We tracked all our costings and were able to manage these closely against our budget. Another benefit was the clause in our contract for snags which means any issues over the next 12 months can be addressed, before we pay the final instalment.

We already had a high spec kitchen and wanted to reuse the units as much as possible. The kitchen company was able to help us repurpose these to tie in with the new style. Having everything custom made allowed us to use the entire space.

For the bathrooms, the supplier helped us select sanitaryware and tiles, happy to work directly with our contractors to provide plans and arrange timings on delivery at no extra cost to us.

small extension family home

Trying to get ahead and give plenty of lead times, we picked our tiles and sanitaryware in 2021, guaranteeing no holdups. We designed and sourced the lighting ourselves.

small extension family home

How did you tackle the interior design?

We had a clear vision on how we wanted the interior to look and the materials we wanted to use. We wanted it to have as natural a feel to it as possible to tie in with the large windows bringing the
outside in.

We worked with a designer to bring that vision to life. I shared moodboards, a brief on what we wanted and he was able to help us maximise the space and pick finishes. We then had a joinery company undertake production and fit out.

Tell us about the garden design.

As part of our brief to our architect, we wanted to ensure the space opened to the back garden and we had different zones outside as well.

He helped us design a covered patio area which we’re in love with.

We changed the layout of the garden and brought in more hard landscaping with different levels to allow for more planting areas, different spaces to relax in and a way to enjoy the sun all day as it moves across the sky. Our contractors undertook the hard landscaping and we completed the planting ourselves.

Were there any changes during the build?

We were fortunate to not hit too many snags. We uncovered some rotten timber beams and other damp issues due to the age of the house. Some measurements had to be changed along the wall but thankfully they didn’t have a big impact on anything. We had factored in a contingency of £8-9k to allow for things like this.

How is the house working out for you?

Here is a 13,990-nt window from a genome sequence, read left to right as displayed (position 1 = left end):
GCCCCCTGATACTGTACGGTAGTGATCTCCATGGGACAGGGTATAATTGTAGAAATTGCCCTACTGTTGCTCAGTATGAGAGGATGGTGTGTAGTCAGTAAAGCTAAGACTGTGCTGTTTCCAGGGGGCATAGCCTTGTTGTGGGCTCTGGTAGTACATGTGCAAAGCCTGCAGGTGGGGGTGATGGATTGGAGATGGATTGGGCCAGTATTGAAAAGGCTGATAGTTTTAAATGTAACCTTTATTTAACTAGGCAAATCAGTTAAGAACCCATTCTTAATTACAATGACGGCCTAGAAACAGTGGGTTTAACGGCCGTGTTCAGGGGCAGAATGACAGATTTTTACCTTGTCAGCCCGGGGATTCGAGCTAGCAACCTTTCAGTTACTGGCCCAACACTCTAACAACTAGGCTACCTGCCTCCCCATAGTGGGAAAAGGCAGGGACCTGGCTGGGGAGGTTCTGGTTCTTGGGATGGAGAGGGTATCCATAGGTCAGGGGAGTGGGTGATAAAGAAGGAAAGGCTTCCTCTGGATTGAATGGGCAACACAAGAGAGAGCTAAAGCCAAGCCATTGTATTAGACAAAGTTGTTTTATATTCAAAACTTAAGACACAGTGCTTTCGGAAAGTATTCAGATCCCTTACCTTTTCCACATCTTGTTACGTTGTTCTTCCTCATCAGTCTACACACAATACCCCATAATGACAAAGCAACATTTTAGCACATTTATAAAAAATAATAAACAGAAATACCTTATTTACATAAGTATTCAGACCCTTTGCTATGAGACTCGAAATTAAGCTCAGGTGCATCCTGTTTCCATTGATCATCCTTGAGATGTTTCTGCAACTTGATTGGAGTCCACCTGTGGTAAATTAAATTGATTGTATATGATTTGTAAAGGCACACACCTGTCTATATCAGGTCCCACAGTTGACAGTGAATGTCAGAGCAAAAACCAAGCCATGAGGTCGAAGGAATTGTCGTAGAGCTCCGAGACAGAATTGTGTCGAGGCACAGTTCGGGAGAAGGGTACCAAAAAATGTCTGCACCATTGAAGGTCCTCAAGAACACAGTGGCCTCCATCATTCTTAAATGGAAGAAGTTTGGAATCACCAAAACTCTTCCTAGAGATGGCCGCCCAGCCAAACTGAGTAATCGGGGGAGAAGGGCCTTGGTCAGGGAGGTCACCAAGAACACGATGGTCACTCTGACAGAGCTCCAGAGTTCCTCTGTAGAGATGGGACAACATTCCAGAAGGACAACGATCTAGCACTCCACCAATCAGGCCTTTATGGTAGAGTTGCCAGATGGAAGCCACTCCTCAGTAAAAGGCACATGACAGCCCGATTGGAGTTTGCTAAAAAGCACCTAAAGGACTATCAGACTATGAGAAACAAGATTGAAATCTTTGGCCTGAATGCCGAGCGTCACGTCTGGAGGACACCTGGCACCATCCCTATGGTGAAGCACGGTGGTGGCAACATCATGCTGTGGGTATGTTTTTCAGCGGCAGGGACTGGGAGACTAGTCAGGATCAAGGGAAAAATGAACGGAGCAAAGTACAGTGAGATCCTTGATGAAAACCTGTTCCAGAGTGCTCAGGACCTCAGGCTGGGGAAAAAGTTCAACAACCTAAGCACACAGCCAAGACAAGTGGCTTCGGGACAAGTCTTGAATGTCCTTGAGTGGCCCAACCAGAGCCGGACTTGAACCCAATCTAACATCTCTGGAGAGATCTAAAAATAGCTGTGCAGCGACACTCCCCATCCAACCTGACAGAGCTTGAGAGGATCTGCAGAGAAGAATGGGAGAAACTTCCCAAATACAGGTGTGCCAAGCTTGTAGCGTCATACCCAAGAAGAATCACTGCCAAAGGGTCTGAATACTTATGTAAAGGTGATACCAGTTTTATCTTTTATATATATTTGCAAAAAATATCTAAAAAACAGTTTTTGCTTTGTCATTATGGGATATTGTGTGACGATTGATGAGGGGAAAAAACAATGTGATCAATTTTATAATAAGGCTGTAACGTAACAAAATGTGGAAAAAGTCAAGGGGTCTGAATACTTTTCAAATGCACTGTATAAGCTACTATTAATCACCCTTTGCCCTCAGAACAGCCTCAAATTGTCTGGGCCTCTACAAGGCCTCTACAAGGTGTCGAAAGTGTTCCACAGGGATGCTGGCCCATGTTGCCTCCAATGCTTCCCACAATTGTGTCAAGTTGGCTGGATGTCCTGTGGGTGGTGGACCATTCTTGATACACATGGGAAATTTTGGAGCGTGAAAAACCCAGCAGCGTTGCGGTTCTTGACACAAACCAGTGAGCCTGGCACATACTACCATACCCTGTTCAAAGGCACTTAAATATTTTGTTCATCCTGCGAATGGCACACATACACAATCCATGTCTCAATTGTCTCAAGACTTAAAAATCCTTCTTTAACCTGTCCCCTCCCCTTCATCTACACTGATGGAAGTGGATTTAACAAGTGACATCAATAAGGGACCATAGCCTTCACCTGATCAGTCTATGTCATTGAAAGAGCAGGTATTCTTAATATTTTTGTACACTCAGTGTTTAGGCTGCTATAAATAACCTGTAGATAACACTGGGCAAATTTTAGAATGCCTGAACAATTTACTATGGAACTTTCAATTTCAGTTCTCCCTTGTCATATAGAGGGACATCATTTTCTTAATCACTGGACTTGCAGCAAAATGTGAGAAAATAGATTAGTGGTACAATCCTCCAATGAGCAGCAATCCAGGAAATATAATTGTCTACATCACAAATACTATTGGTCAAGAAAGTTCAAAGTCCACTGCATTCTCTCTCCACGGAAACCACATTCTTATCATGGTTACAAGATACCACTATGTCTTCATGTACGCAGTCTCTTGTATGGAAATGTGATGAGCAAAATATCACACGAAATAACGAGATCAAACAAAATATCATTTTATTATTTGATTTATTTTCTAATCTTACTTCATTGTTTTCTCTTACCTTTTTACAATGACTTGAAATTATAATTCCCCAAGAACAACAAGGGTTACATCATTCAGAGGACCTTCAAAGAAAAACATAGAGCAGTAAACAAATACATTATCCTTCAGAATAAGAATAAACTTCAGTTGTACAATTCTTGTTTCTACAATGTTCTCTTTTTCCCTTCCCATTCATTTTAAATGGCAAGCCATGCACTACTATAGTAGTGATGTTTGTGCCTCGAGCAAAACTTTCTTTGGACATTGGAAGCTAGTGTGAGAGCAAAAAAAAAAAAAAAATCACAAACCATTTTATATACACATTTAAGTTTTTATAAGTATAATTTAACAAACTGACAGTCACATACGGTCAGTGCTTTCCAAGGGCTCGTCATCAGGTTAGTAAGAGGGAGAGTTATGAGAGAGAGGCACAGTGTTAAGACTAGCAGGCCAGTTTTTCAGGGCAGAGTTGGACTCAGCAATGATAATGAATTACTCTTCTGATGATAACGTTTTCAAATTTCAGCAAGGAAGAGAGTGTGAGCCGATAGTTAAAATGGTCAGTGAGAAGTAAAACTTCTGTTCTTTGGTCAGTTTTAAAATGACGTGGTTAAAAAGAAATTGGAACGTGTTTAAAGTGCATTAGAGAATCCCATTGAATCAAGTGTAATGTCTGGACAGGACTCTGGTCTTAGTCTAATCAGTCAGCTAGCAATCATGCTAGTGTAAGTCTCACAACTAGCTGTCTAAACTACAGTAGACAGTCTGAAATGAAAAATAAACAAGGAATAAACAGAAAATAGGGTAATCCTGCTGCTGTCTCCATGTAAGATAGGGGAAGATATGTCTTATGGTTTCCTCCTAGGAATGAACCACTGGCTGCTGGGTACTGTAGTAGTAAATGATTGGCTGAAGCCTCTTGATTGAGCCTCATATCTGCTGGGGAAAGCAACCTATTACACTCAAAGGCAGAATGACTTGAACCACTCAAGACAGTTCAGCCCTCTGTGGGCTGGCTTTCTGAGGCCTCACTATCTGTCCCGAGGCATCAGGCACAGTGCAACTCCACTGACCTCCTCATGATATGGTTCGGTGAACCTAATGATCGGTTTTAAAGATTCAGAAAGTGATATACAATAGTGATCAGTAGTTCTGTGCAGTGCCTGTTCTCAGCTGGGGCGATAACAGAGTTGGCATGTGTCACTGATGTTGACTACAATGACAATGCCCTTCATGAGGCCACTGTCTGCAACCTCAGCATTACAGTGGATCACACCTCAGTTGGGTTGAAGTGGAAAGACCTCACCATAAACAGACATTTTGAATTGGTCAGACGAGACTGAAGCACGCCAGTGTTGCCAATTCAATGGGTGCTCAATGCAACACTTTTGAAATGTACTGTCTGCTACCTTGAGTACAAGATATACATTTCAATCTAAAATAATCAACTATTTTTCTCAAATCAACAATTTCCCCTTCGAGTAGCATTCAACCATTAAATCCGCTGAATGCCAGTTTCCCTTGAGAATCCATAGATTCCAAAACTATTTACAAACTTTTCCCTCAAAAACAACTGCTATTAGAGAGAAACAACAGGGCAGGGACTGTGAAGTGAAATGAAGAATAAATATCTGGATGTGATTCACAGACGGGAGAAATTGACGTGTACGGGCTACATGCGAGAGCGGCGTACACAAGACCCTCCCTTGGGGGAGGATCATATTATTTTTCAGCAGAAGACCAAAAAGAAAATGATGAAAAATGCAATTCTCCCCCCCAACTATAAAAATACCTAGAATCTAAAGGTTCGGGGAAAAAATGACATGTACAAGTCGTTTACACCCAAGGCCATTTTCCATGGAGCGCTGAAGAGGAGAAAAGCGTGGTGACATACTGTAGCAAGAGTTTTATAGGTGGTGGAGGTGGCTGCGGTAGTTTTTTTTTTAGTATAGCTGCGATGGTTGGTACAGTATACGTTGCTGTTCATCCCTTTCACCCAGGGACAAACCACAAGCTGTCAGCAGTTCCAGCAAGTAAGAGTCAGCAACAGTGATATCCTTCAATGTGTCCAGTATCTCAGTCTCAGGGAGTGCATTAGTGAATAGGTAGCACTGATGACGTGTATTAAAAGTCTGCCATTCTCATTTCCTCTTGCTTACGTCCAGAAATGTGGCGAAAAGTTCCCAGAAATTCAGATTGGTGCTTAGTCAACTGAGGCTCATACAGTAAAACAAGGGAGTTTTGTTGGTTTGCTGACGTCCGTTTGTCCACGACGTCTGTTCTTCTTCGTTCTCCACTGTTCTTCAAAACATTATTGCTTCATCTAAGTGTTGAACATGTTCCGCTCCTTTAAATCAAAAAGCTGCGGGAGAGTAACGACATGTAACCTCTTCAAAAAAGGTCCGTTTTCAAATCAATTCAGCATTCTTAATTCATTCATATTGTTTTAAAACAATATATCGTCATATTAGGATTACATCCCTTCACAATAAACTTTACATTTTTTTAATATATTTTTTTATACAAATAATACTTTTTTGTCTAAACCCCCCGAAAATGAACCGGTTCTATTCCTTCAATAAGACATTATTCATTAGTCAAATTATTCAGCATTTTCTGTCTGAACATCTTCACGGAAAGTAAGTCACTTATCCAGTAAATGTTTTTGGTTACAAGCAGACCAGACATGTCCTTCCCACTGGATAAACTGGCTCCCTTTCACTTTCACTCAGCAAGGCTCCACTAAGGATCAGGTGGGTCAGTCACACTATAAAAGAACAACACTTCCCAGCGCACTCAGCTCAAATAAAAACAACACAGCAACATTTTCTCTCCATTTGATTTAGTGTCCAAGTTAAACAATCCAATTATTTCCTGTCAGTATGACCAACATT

Spaces in the house we weren’t using at all before are now used every day. Hosting is much more enjoyable but when it is just the two of us, we feel we have more spaces to share together. During the spring and summer, it’s a joy to have our bifold doors open all day long and sitting on our patio into the late evening. The spaces are flooded with light and we can see greenery, especially in the office. It’s been a boost for our wellbeing and mental health. Our cat particularly loves sunbathing in all the light.

small extension family home

Biggest splurge?

Our biggest spurge would have been the custom joinery. This was more than we had budgeted for but being able to get this all done in one go and by the same company meant we got to use all the space available to us, it had a cohesive design throughout and all the materials tied in together and matched. For me, this really elevates the whole extension.

If we were to try and source items to fit ourselves we feel this would have taken a lot longer and would never achieve the same look and feel. We don’t regret that extra spend at all.

Don’t rush into building. If you can, spend time creating moodboards and researching the style you want. In our case it allowed us to get to the design we wanted. Working together with the architect to nail the finer details, getting all the paperwork in place and approved made such a difference. It made things less stressful and I feel it contributed to the fact we didn’t have to deviate from the design. As much as possible, we tried to get ahead of anything we could that was our responsibility. We started the interior design and fit out engagement before building work had even begun, for example. We wanted to minimise delays as much as possible.

Architect fees covering concept designs, planning permission and control submissions, tender and site visits: £75k
Planning control and planning permission fees: £620
Contractor fees: £150k
Landscaping: £20k
Interior design and fit (kitchen, living space, utility and hallway/under stairs): £40k
Items Stephen and Paula supplied such as tiles, sanitary ware (for two bathrooms), lights, switches, any white goods (although they reused most of what they had already), internal doors and handles, etc: £11k

small extension family home

Micah Jones,
SC Developments
Timber flooring supply and fit
WFS Flooring & Tiles, Banbridge,
Interior designer
Michael Morgan
David Scott
Rationel (Ireland)
Bifold doors
Complete Window Systems
Internal doors
Doorways NI
Concrete floor
RTU, polished by Donnelly CPC
Fibre cement
Equitone Natura 8mm panels
Sedum roof
Greenroofs Ireland
Roof lights
The Rooflight Company
Luke McCallum, email

Walls: cavity wall construction 100mm blocks, 50mm cavity filled with PUR boards with wall ties at 750mm centres horizontally and 450mm vertically, internal walls 50mm PUR laminate plasterboard, skim finish
Floor: 100mm powerfloated concrete slab on 100mm expanded PUR board on continuous radon barrier on well compacted sand blinding and hardcore filling
Roof: spray foam insulation Windows: triple glazed timber aluclad

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Written by Astrid Madsen

Astrid Madsen is the editor of the SelfBuild magazine. Email